This is a book that definitely gives you a lot to think about. It might even be a solid book club selection. The plot, historical facts, folklore, and daily life in Beijing make it a smart and expansive novel, but the execution could have been slightly tighter. I gave The Incarnations 3/5 stars.

Adult Fiction · Book Review · Historical

The Thirteenth Tale

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This book is another one that has been sitting on my shelf for so long that I forgot what it was about. Upon rereading the summary I was re-intrigued. It mentions ghost stories, mysterious authors, references to Jane Eyre, and old mansions. I also remembered that The Thirteenth Tale got some acclaim when it came out, and there’s a BBC movie of the book. All good stuff.

The Thirteenth Tale is mainly told from aspiring biographer, Margaret Lea’s, perspective. Margaret has been summoned by the legendary author Vida Winter to write the aging author’s true life story. Throughout her rise to fame, Vida Winter has told her story to many biographers and journalists, but she has always made it all up. Now Vida is deathly ill and wishes to finally tell the truth, but Margaret cannot figure out why Vida would want a nobody like her to write her final biography. Margaret soon finds that she and Vida have a few things in common from their pasts, and their futures will be forever intertwined.

As mentioned, a lot of the book is from Margaret’s perspective, but the sections where Vida tells about her past are from Vida’s perspective. It is clear that Margaret has some secrets about her own past, but the driving force of the novel is figuring out Vida’s secrets. In fact, I found myself bored with Margaret’s sections unless she was finding out something about Vida. Margaret feels oddly secondary next to Vida, despite us following Margaret for most of the novel. I wish Margaret was more of her own character, but she feels more like a vehicle created to further Vida’s tale. Vida is an extremely interesting character, and I greatly enjoyed unraveling her secrets. Most of the other characters did not make an impression on me, but a few secondary characters (the Missus, John-the-dig, and Aurelius) got some time to shine.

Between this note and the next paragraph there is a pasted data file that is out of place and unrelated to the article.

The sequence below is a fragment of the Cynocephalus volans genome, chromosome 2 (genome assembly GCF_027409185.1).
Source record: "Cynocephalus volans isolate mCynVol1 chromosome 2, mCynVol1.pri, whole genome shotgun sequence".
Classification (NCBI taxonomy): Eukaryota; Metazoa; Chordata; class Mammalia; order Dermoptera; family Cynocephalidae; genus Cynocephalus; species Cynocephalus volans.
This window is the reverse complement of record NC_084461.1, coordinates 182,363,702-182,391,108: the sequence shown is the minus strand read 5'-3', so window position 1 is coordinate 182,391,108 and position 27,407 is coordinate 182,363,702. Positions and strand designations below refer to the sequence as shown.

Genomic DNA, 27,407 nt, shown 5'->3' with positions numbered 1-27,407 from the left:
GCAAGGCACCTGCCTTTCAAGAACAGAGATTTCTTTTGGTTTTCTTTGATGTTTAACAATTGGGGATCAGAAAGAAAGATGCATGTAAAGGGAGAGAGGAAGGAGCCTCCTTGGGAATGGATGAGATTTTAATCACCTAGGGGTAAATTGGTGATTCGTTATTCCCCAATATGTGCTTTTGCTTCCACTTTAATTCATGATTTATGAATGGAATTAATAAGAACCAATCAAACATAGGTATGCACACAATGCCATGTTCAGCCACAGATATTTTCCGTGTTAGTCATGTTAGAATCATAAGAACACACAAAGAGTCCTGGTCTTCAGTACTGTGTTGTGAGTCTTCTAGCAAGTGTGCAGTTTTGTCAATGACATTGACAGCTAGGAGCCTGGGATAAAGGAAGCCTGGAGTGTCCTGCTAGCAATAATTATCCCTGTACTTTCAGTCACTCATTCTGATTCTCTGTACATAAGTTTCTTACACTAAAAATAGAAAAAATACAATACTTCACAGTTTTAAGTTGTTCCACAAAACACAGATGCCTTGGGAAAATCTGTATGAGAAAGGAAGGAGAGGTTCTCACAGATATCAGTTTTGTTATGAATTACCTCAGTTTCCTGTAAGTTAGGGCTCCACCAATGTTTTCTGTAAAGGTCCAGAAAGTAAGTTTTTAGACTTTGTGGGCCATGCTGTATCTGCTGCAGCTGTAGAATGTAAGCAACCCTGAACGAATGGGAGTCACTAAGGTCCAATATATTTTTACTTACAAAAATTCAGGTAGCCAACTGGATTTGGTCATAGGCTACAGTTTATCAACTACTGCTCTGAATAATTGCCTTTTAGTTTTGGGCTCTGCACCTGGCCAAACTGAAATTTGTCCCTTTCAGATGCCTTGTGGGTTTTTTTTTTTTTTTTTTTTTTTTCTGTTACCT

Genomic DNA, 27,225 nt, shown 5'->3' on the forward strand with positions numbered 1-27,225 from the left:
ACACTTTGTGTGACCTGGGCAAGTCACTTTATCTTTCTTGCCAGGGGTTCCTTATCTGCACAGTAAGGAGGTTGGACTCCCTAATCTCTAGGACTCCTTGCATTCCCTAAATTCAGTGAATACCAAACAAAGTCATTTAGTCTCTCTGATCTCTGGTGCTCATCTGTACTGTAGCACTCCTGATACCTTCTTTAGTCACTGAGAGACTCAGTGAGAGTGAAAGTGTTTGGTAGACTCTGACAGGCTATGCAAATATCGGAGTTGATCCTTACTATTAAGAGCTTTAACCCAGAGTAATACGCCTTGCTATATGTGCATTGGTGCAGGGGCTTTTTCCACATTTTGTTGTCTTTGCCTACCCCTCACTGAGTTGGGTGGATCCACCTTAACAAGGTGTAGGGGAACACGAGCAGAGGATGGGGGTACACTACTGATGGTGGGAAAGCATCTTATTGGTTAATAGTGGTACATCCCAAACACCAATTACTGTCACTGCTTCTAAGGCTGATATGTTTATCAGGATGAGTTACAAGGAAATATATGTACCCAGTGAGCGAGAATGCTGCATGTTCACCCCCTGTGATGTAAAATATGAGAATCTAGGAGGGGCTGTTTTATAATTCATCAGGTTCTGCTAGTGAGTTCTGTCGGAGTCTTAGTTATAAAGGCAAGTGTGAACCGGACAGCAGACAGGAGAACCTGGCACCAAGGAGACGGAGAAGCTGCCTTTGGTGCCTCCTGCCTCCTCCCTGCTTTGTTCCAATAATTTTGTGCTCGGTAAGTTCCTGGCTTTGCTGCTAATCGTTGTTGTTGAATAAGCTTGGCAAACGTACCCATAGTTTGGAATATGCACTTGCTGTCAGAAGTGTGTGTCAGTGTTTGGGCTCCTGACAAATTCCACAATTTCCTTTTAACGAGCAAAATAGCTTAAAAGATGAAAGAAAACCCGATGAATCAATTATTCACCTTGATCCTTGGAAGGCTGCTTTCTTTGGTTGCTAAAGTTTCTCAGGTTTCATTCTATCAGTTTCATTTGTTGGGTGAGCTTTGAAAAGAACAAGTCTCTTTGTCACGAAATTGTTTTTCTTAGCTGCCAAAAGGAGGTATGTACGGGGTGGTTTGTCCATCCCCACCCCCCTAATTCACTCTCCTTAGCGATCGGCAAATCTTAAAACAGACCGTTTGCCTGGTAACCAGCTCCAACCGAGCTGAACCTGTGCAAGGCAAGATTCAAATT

The plot slowly reveals itself, but I felt like the answers to the many questions about Vida’s life came at a good pace. The atmosphere in the novel is great. Vida’s childhood home is sufficiently creepy and mysterious, Vida’s current home is dark and foreboding, and Margaret’s journeys elsewhere are explained clearly and beautifully. The only thing lackluster about the plot was the ending. Without saying too much, part of the ending felt a bit cheap. Throughout the novel you expect one thing, but the end reveals that that “thing” is not what it appeared to be. It did not go completely “dues ex machina,” but the explanation for one of the big secrets felt unsatisfying to me.

I would still give The Thirteenth Tale a high recommendation. It is a slow, quiet novel that puts forth a good mystery. To me, it felt like a mix between the movie Big Fish, Jane Eyre, and those creepy girls in The Shining, and in my opinion, that sounds pretty interesting.

Adult Fiction · Book Review · Historical

The Muse

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I love this cover. I love it so much that I kept it on my shelf for a year and a half. OK, I’m joking, obviously. I have a lot of historical fiction on my bookshelves, but I never seem to be in the mood for one. But, when I finally pick one up (usually out of guilt of it sitting there so long), I almost always enjoy it.

 

As you may know, Jessie Burton also wrote The Miniaturist, which I also enjoyed and reviewed a while back. Like The Miniaturist, The Muse has lovable characters, tackles some tough social/societal issues, and has an enchanting and mysterious plot. In my opinion, The Miniaturist did not quite live up to its name since there was very little about the character who made the magical miniatures. The Muse does a better job of providing a clear narrative and the characters are crafted much more carefully.

The Muse focuses on two timelines. In 1967, we follow Odelle Bastien, a Trinidadian woman who has come to London to follow her dreams of being a writer. She finds a job as a typist at an art gallery, but living alone in London is often difficult for her as a single, working woman of color. Odelle meets her boss, Marjorie Quick, who is a woman with a mysterious past. In 1936, the Schloss family has moved to rural Spain for a fresh start. Olive Schloss is a headstrong young woman with an extraordinary painting ability. Olive’s family gets wrapped up in the Spanish Revolution when they employ the revolutionary siblings, Teresa and Isaac. Although many of these characters and details appear unrelated to each other, the plot intertwines nearly everything in a believable way.

If you have read both of Burton’s novels, you’ll see that she likes to leave gaps in her narratives. So, if you like to have everything tied up neatly at the end of the novel, beware! The Miniaturist left some large gaps in the plot and with characterization, which left me feeling unsatisfied as a reader. The Muse still leaves some minor details out, but it is much less ambiguous overall. The characters in The Muse were also a bit more fleshed out. Their pasts, ambitions, and feelings went beyond the page and the main plot line. There were a few events that were a little bit of stretch of reality (convenient meetings/connections between characters, relationships that did not progress realistically), but as I said earlier, most things came together in a way that made sense and felt natural. I loved a lot of what The Muse had to offer, and I particularly liked Odelle as a character. She was a strong female character, and her inner thoughts and feelings about her writing mirrored my own.